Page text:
His words carried across the clearing all the way to the enemy camp. The Yankee commander heard the raspy sound of Anderson’s voice and turned to stare at the legion of half-dead enemy soldiers. He heard the disparaging sound rising from their throats, anguished moans melting into a singularly deafening roar. The eerie ferocity of their war cry chilled the young captain’s spine as he dashed up beside his colonel for guidance.

There, in the misty solitude of a Georgia swamp, the remnants of a once-mighty army, morally unable to surrender, gathered itself into a cluster of grit and bravado under a leader who knew only one way to fight a battle.

“Charge!” Anderson yelled, and the long gray line of screaming, battle-seasoned soldiers surged with surprising speed at the startled enemy.

Too fast, they charged, for the artillery to vector its cannons. To fast, they charged, for the cavalry to mount. Too fast, they charged into an infantry of mostly young boys who had never seen the front lines of battle.

The Yankee line fell back. Rebel soldiers fought with the conditioned reflexes of a hundred such skirmishes. Hours they fought. Into the night they fought. Into the darkness so black they could no longer distinguish a blue uniform from a gray one, still they fought. After a while they rested, but not for peaceful resuscitation, for the moans of their fallen comrades penetrated the night and grown men shook from fear, from shock, and from the cold dampness of the battleground.

Corpsmen crawled through muddy turf toward helpless, dying men, reaching out, blindly searching for wounds with their bare hands numbed by the cold, stuffing bandages into bloody orifices, doing what they could until morning. Then, with nothing else to do, one by one, the soldiers fell asleep. No sentries were posted, nobody stood watch, no command post provided refuge against the bitterness of battle. Only sleep gave meaning to the day’s events.

When morning came, the Yankee colonel strained his eyes in the early morning fog, looking for his bugler. Reveille called the men to attention. Lines formed. Soldiers in gray stood next to soldiers in blue. Nobody raised a weapon. Nobody lifted a hand to fight.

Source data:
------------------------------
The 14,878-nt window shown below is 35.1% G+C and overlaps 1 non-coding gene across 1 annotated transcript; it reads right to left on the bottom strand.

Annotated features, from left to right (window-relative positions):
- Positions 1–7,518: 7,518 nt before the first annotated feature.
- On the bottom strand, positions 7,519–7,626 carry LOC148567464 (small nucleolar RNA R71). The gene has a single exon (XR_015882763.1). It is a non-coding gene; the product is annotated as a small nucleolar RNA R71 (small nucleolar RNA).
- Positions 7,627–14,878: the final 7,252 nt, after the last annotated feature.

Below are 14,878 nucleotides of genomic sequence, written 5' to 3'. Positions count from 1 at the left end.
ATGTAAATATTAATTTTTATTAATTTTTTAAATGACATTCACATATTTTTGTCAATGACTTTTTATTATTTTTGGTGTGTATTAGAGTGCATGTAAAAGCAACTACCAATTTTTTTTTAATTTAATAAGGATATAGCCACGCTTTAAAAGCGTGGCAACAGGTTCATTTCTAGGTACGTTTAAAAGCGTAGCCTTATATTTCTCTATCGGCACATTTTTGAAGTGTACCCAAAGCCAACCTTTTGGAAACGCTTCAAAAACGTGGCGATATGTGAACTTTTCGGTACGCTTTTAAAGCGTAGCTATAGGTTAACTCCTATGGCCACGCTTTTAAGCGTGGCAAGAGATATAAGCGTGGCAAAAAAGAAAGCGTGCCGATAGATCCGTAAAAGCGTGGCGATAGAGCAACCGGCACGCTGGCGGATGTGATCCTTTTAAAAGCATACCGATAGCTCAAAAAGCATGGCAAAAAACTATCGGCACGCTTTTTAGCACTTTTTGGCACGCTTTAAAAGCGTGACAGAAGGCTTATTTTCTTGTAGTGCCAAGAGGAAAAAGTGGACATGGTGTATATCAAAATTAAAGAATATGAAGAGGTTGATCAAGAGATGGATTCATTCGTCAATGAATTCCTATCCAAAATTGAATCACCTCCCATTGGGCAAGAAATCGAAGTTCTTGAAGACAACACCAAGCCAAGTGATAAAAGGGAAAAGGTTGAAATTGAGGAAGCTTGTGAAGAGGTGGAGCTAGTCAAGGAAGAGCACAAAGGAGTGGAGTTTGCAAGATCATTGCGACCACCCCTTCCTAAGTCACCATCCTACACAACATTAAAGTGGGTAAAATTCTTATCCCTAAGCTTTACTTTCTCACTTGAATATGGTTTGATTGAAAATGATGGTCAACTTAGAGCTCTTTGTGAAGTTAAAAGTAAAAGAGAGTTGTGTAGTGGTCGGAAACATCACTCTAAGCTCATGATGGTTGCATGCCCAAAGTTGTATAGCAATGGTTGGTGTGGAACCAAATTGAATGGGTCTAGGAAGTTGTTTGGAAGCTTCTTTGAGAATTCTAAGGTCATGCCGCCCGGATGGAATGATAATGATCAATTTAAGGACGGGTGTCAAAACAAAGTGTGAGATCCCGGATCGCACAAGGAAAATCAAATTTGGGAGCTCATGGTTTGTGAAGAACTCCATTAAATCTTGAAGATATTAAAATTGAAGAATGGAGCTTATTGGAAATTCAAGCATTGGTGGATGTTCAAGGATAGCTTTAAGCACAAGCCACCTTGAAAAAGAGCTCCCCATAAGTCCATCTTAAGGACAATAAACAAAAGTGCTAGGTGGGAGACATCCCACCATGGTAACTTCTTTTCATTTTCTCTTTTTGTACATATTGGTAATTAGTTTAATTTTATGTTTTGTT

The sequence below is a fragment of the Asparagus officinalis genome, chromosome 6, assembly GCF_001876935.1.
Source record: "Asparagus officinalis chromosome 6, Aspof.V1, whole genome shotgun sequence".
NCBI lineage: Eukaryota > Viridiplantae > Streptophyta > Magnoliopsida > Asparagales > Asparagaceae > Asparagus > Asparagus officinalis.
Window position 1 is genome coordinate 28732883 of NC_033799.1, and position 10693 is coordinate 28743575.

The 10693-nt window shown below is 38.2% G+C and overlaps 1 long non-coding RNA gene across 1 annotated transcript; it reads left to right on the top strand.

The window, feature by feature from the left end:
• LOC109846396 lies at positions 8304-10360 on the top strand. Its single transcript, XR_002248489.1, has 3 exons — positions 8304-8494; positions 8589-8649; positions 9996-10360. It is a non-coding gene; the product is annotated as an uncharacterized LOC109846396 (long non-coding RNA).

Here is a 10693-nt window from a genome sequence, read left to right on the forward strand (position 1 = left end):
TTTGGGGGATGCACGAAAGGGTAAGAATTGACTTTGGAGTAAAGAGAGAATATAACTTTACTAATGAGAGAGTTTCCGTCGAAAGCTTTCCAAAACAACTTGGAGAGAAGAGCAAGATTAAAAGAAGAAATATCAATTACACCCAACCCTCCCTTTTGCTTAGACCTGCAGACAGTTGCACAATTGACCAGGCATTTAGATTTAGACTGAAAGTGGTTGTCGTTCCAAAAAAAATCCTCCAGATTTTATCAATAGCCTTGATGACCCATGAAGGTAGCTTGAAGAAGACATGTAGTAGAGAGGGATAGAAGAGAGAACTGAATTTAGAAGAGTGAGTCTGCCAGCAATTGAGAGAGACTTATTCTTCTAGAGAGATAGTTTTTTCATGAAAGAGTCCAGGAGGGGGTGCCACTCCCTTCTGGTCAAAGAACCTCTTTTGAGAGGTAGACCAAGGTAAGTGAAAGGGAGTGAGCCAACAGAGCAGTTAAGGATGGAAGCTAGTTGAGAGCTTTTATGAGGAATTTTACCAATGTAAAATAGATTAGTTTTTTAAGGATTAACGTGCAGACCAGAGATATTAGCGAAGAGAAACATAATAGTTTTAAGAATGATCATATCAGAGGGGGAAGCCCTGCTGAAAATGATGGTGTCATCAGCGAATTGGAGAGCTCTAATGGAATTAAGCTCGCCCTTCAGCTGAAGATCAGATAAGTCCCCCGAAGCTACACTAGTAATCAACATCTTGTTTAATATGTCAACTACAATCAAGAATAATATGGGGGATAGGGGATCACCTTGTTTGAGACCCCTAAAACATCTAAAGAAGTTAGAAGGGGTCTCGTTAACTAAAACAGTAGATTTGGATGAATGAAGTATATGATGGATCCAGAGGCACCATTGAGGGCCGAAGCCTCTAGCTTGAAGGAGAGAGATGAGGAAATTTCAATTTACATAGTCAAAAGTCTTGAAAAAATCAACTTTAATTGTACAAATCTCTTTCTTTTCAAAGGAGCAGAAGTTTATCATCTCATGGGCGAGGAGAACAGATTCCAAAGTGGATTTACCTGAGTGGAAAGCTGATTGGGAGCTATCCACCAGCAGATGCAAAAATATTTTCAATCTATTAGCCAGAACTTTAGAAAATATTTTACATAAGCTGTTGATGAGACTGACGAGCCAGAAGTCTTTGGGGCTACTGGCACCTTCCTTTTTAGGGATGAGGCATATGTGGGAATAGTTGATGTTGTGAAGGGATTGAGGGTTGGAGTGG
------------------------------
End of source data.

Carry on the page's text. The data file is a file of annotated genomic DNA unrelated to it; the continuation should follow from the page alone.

The young captain, his uniform torn and badly soiled, searched out Colonel Anderson and found him slumped over the body of one of his men. The Rebel soldier’s head was cradled in Anderson’s arms and a Bible rested gently upon the man’s chest.

“Colonel?” The captain stood above Anderson, his voice growing silent, finding no words that were appropriate to the scene of death before him.

Anderson lowered the soldier’s head so it rested on a clump of marsh grass. He didn’t attempt to rise. Reaching inside his pocket, Anderson’s callused fingers withdrew a crumpled, half-finished letter to his wife. He handed it to the young captain who took it and placed it next to his heart, inside his own tunic.

“You’ll see that she gets the letter?” Anderson asked. “The address is on it.”

“My honor, sir. I’ll deliver it personally.”

“You do that, son. I’m in your debt.”

“And I am in yours, sir. You have taught me much about courage.”

“Then have the courage to withdraw your sword. I do not wish to die with Yankee steel in my body.”

The captain hesitated a moment, then stepped forward and gripped the saber. Sometime in the darkness, just before the final speckling of sunlight extinguished itself, the captain had made a riposte against an enemy soldier he could not see. He had not known it was Anderson who had fallen before him as the final thrust was made.

It took both hands to pull the saber free. Even then he had to brace one boot against the colonel’s massive chest and pull with all his might. Finally, the flesh gave way and the steel blade withdrew. Anderson fell backward on his haunches with one arm bracing himself in a semi-upright position. The captain tossed down his sword and reached for Anderson, cradling him much the same way the colonel had held the dead private.

“I take no glory in this battle,” the captain said.

“Glory is not what makes us men,” Anderson replied. His voice was already growing weaker and his breathing spattered profusely. “The causes we live and die for—our homes and families—that is what is important. You have your cause, Captain, I have mine.”

“And honor, sir?”

“Honor lies somewhere between the two.”

Anderson spoke no more. He closed his eyes and died with his right hand clasped around a simple gold wedding band that he wore on a leather thong around his neck. His body was placed alongside those of his men under the out flung branches of a Georgia pine. Disarmed, Rebel soldiers were permitted to wander on their own and parade past their fallen comrades. Each soldier saluted Anderson’s body as he passed it.

During midday, while blue and gray alike ate from the same mess tent, a Yankee rider topped the ridge and sought out the command tent. He handed a scroll of paper to the Yankee colonel, who read the order silently and handed it to the captain of cavalry. The captain also read it in silence, ignoring the swell of tears that blurred his vision toward the end. He said nothing, then dropped the note in the mud and walked away. He walked to where Colonel Anderson’s body rested and stood there solemnly in front of Anderson’s men. He buttoned his tunic and smoothed back his long, golden hair, straightened himself to his fullest height, and gave to the men in gray the orders written in the note the messenger had delivered.

“You men can go home now. War’s over. It ended three days ago.”

“Who won, sir?” From bent knee, a long-necked Tennessee volunteer cocked his head to one side and squinted up at the captain.

“Nobody won. We all lost.”

There, in the thickness of the Georgia swamp, soldiers on both sides lowered their heads in silent prayer as the Yankee captain saluted the Confederate officer who would not surrender.

 

You can find out more about Del Garrett on his  WCCW page.